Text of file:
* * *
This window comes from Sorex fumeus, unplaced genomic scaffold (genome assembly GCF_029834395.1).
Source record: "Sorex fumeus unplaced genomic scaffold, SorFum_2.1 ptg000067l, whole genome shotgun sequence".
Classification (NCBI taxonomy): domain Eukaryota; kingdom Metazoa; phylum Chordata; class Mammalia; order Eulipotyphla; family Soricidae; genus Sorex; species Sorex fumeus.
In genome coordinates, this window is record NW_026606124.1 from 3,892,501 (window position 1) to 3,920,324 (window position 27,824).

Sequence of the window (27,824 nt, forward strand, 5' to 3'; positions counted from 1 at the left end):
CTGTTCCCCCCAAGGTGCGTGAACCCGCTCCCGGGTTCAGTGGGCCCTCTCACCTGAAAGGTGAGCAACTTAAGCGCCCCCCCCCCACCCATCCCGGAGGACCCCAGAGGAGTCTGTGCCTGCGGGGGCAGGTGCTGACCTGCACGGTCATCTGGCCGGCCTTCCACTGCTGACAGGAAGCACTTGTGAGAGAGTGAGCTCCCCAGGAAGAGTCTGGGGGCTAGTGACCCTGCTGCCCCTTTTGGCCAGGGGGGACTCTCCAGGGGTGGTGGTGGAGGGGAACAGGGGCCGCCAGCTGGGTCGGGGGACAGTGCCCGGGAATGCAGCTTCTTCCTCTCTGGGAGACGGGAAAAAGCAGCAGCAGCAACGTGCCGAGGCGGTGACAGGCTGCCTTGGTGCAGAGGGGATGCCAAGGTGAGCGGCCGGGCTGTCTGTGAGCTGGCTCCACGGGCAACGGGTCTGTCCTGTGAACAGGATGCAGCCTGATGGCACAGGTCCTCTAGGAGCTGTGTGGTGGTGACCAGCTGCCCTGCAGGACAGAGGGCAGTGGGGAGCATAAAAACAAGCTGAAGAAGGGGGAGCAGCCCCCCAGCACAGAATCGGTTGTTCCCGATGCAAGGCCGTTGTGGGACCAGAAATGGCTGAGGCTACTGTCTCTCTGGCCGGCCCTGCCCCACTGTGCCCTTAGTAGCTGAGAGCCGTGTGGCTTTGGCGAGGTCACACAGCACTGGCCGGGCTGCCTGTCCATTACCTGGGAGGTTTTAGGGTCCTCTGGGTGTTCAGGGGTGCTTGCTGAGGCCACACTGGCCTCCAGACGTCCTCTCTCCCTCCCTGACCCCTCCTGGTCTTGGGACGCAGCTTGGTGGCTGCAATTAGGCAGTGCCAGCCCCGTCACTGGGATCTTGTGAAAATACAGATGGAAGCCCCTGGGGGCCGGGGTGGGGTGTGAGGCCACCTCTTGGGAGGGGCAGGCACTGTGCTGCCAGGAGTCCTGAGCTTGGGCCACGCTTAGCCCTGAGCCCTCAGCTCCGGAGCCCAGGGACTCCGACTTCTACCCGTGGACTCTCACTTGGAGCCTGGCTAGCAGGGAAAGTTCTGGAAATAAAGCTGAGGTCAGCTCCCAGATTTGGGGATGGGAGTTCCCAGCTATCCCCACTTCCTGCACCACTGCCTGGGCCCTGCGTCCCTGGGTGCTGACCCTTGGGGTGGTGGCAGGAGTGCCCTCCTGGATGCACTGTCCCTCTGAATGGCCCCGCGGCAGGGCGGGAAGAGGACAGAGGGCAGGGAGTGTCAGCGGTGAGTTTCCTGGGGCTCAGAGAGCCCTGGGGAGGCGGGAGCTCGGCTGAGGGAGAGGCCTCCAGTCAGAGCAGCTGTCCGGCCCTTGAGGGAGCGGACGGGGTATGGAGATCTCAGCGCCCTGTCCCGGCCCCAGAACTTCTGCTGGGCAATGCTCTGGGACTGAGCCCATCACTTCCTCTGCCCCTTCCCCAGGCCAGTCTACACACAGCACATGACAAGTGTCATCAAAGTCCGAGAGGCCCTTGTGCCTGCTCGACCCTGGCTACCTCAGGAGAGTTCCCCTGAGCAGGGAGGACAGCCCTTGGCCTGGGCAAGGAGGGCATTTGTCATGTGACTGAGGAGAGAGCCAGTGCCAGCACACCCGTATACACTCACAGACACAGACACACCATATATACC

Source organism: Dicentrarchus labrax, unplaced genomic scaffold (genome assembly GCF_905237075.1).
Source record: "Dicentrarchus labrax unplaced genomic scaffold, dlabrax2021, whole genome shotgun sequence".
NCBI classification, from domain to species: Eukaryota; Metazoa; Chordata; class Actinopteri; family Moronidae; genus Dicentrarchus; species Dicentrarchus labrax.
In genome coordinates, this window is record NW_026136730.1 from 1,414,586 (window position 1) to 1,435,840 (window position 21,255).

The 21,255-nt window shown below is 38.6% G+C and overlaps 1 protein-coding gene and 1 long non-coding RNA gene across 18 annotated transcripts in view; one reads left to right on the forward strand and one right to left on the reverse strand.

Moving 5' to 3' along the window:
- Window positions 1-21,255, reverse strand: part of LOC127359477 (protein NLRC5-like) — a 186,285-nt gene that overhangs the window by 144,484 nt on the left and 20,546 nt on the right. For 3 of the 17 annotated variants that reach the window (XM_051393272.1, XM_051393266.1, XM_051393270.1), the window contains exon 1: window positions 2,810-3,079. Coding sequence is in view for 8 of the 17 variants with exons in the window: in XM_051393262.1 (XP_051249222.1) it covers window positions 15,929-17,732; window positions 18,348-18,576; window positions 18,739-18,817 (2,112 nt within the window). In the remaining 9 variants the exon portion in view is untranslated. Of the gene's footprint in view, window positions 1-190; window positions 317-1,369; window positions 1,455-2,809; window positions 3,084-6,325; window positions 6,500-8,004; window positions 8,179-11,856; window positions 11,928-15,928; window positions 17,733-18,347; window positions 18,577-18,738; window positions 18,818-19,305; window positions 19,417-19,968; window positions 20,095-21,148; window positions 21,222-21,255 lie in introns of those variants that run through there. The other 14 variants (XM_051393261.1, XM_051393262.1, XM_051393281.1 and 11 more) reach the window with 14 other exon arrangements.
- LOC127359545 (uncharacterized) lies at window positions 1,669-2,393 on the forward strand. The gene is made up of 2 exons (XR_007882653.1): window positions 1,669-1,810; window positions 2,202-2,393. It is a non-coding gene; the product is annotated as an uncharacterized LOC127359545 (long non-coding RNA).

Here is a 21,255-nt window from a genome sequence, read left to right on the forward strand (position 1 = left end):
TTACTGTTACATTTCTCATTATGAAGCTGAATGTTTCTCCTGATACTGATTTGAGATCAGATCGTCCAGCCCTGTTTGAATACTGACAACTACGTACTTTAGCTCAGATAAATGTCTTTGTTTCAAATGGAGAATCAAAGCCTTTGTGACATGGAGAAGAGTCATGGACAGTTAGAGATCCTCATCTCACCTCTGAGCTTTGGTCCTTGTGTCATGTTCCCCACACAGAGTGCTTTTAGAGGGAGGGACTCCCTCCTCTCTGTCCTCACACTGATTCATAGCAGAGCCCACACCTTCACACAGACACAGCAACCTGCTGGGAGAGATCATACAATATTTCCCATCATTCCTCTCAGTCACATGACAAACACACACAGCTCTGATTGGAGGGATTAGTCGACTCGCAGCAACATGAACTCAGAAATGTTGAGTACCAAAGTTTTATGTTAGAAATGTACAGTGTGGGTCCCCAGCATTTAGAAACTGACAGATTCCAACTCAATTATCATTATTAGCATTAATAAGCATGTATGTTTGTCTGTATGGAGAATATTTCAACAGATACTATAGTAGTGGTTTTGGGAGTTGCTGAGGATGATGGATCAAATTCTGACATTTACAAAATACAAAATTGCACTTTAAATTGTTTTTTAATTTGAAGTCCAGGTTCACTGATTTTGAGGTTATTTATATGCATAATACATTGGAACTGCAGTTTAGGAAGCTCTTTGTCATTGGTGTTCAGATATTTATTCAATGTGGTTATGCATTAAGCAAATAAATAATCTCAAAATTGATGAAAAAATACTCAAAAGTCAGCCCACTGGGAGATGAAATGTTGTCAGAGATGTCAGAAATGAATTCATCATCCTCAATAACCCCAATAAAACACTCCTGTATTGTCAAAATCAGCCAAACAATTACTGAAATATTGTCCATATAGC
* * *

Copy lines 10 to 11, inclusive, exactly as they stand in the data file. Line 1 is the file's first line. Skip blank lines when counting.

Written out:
In genome coordinates, this window is record NW_026136730.1 from 1,414,586 (window position 1) to 1,435,840 (window position 21,255).

The 21,255-nt window shown below is 38.6% G+C and overlaps 1 protein-coding gene and 1 long non-coding RNA gene across 18 annotated transcripts in view; one reads left to right on the forward strand and one right to left on the reverse strand.